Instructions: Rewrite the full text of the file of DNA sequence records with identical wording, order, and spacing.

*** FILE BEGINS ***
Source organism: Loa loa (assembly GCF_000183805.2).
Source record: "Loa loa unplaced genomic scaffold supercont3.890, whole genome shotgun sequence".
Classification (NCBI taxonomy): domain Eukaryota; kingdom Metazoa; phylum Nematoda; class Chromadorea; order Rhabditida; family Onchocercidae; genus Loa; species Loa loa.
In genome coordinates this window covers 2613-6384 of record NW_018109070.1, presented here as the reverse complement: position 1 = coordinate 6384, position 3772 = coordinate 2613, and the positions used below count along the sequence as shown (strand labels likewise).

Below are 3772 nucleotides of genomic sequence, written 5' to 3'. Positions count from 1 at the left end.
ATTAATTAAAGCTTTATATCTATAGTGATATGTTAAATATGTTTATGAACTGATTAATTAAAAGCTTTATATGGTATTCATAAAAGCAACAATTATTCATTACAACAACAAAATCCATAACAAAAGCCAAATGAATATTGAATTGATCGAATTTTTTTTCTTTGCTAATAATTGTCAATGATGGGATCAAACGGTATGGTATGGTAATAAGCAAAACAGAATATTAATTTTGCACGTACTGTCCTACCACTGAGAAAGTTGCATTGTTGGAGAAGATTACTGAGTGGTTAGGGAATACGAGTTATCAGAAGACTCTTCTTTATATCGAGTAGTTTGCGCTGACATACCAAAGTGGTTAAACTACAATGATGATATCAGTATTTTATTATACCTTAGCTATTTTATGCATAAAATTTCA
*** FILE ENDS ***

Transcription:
Source organism: Loa loa (assembly GCF_000183805.2).
Source record: "Loa loa unplaced genomic scaffold supercont3.890, whole genome shotgun sequence".
Classification (NCBI taxonomy): domain Eukaryota; kingdom Metazoa; phylum Nematoda; class Chromadorea; order Rhabditida; family Onchocercidae; genus Loa; species Loa loa.
In genome coordinates this window covers 2613-6384 of record NW_018109070.1, presented here as the reverse complement: position 1 = coordinate 6384, position 3772 = coordinate 2613, and the positions used below count along the sequence as shown (strand labels likewise).

Below are 3772 nucleotides of genomic sequence, written 5' to 3'. Positions count from 1 at the left end.
ATTAATTAAAGCTTTATATCTATAGTGATATGTTAAATATGTTTATGAACTGATTAATTAAAAGCTTTATATGGTATTCATAAAAGCAACAATTATTCATTACAACAACAAAATCCATAACAAAAGCCAAATGAATATTGAATTGATCGAATTTTTTTTCTTTGCTAATAATTGTCAATGATGGGATCAAACGGTATGGTATGGTAATAAGCAAAACAGAATATTAATTTTGCACGTACTGTCCTACCACTGAGAAAGTTGCATTGTTGGAGAAGATTACTGAGTGGTTAGGGAATACGAGTTATCAGAAGACTCTTCTTTATATCGAGTAGTTTGCGCTGACATACCAAAGTGGTTAAACTACAATGATGATATCAGTATTTTATTATACCTTAGCTATTTTATGCATAAAATTTCA